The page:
Test::Reporter - sends test results to email@example.com
use Test::Reporter; my $reporter = Test::Reporter->new(); $reporter->grade('pass'); $reporter->distribution('Mail-Freshmeat-1.20'); $reporter->send() || die $reporter->errstr(); # or my $reporter = Test::Reporter->new(); $reporter->grade('fail'); $reporter->distribution('Mail-Freshmeat-1.20'); $reporter->comments('output of a failed make test goes here...'); $reporter->edit_comments(); # if you want to edit comments in an editor $reporter->send() || die $reporter->errstr(); # or my $reporter = Test::Reporter->new( grade => 'fail', distribution => 'Mail-Freshmeat-1.20', from => 'firstname.lastname@example.org (Whoever Wherever)', comments => 'output of a failed make test goes here...', via => 'CPANPLUS X.Y.Z', ); $reporter->send() || die $reporter->errstr();
Test::Reporter reports the test results of any given distribution to the CPAN Testers. Test::Reporter has wide support for various perl5's and platforms. For further information visit the below links:
CPAN Testers reports (new site)
The new CPAN Testers Wiki (thanks Barbie!)
The cpan-testers mailing list
Test::Reporter itself--as a project--also has several links for your visiting enjoyment:
Test::Reporter's master project page
Discussion group for Test::Reporter
The Wiki for Test::Reporter
Test::Reporter's public git source code repository.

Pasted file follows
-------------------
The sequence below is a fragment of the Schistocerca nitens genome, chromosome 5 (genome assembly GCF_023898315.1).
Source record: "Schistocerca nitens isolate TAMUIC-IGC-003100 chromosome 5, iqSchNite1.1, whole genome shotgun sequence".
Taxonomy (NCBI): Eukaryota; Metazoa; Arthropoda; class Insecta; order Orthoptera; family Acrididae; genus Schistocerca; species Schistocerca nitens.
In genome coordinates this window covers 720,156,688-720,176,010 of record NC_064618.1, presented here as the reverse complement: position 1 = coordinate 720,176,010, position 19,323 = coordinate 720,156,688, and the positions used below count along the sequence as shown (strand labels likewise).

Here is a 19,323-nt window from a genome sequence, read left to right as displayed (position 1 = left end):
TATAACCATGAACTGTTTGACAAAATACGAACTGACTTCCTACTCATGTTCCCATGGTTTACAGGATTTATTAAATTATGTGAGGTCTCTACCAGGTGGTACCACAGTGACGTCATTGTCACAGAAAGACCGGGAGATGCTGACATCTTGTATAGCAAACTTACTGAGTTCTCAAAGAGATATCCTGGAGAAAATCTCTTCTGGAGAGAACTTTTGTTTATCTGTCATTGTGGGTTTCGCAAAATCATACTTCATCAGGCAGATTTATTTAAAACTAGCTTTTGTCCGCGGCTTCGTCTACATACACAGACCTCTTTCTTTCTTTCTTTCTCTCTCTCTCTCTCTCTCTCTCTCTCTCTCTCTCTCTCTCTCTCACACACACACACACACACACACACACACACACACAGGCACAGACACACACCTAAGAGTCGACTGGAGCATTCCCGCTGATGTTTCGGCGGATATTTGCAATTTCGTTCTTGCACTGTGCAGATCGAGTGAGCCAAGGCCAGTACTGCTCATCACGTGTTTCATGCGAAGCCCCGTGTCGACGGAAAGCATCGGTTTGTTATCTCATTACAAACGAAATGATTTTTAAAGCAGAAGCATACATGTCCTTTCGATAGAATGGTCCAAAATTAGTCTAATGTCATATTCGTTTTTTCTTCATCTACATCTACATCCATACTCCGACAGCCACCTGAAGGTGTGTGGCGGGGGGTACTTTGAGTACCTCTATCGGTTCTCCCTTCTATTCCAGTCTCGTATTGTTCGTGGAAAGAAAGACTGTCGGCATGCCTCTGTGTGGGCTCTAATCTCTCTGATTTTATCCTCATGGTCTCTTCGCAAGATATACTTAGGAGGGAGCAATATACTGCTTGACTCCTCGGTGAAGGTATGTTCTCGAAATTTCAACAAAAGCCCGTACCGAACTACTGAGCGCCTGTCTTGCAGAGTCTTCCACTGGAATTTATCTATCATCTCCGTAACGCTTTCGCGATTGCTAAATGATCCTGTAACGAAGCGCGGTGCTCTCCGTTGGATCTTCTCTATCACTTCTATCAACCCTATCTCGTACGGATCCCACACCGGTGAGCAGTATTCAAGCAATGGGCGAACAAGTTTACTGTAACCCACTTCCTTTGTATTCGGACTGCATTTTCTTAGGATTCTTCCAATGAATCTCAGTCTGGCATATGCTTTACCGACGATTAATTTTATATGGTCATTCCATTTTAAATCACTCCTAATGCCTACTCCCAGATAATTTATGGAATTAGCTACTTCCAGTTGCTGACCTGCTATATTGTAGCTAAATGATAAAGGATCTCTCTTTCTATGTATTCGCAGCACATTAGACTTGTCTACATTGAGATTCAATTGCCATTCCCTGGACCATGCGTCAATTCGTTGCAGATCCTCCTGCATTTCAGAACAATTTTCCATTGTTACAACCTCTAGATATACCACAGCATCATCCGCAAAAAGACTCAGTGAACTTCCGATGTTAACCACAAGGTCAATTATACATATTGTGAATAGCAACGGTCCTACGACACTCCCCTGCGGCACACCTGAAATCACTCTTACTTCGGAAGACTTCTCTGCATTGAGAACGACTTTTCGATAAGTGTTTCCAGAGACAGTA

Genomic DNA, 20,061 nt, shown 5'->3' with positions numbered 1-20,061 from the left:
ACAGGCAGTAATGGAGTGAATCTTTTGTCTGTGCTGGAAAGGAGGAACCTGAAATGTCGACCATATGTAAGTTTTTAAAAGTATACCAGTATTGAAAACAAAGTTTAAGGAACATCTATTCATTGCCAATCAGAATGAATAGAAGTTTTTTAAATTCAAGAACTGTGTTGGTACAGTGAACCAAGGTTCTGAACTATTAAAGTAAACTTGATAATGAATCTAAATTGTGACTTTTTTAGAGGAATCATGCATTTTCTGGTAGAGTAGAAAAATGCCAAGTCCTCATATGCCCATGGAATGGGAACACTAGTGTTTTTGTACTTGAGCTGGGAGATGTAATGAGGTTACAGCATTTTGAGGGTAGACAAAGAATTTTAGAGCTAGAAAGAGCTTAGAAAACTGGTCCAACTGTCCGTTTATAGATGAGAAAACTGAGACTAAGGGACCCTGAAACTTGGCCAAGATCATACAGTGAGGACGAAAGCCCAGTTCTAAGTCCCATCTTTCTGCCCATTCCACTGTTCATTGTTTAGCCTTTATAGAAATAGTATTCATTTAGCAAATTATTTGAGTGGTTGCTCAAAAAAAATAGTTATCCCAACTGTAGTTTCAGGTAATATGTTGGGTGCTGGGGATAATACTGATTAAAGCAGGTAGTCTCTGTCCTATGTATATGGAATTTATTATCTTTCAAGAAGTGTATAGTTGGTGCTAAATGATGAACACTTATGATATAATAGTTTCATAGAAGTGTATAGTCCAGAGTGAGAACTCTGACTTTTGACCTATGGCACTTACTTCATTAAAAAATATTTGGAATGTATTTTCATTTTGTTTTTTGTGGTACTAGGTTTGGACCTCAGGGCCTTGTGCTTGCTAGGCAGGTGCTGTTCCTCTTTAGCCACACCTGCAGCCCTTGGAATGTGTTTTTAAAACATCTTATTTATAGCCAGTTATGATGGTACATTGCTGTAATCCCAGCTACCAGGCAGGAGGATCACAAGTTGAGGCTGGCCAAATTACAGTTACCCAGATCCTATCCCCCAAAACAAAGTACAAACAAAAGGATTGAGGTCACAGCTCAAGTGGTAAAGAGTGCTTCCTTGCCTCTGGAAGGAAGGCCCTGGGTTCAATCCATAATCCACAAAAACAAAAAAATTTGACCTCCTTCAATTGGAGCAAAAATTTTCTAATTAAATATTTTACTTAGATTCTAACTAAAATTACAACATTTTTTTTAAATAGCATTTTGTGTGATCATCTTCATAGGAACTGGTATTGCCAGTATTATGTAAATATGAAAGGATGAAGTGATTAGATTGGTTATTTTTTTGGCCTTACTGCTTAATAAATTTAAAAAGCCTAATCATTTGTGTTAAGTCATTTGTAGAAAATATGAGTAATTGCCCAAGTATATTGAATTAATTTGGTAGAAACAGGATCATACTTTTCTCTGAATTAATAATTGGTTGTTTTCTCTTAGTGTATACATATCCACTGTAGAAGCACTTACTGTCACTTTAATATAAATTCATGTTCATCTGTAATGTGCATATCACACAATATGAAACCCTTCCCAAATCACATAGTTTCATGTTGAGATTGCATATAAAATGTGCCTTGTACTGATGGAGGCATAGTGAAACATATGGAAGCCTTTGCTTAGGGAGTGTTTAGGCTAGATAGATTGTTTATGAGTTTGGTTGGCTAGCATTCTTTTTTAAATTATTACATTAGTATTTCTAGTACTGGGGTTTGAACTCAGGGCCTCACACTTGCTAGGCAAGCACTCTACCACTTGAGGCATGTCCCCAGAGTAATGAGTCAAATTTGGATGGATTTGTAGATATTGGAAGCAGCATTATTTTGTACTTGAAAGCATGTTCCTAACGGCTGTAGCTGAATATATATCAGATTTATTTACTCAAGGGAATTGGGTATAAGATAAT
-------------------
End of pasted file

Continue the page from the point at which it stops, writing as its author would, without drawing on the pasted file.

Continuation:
Test::Reporter on CPAN
UNFORTUNATELY, WE ARE UNABLE TO ACCEPT TICKETS FILED WITH RT.
Please file all bug reports and enhancement requests at our Google Code issue tracker. Thank you for your support and understanding.
If you happen to--for some strange reason--be looking for primordial versions of Test::Reporter, you can almost certainly find them at the above 2 links.
Optional. Gets or sets the e-mail address that the reports will be sent to. By default, this is set to email@example.com. You shouldn't need this unless the CPAN Tester's change the e-mail address to send report's to.
Optional. Gets or sets the comments on the test report. This is most commonly used for distributions that did not pass a 'make test'.
Optional. Gets or sets the value that will turn debugging on or off. Debug messages are sent to STDERR. 1 for on, 0 for off. Debugging generates very verbose output and is useful mainly for finding bugs in Test::Reporter itself.
Optional. Defaults to the current working directory. This method specifies the directory that write() writes test report files to.
Gets or sets the name of the distribution you're working on, for example Foo-Bar-0.01. There are no restrictions on what can be put here.
Optional. Allows one to interactively edit the comments within a text editor. comments() doesn't have to be first specified, but it will work properly if it was. Accepts an optional hash of arguments:
Optional. Allows one to specify the suffix ("extension") of the temp file used by edit_comments. Defaults to '.txt'.
Returns an error message describing why something failed. You must check errstr() on a send() in order to be guaranteed delivery. This is optional if you don't intend to use Test::Reporter to send reports via e-mail, see 'send' below for more information.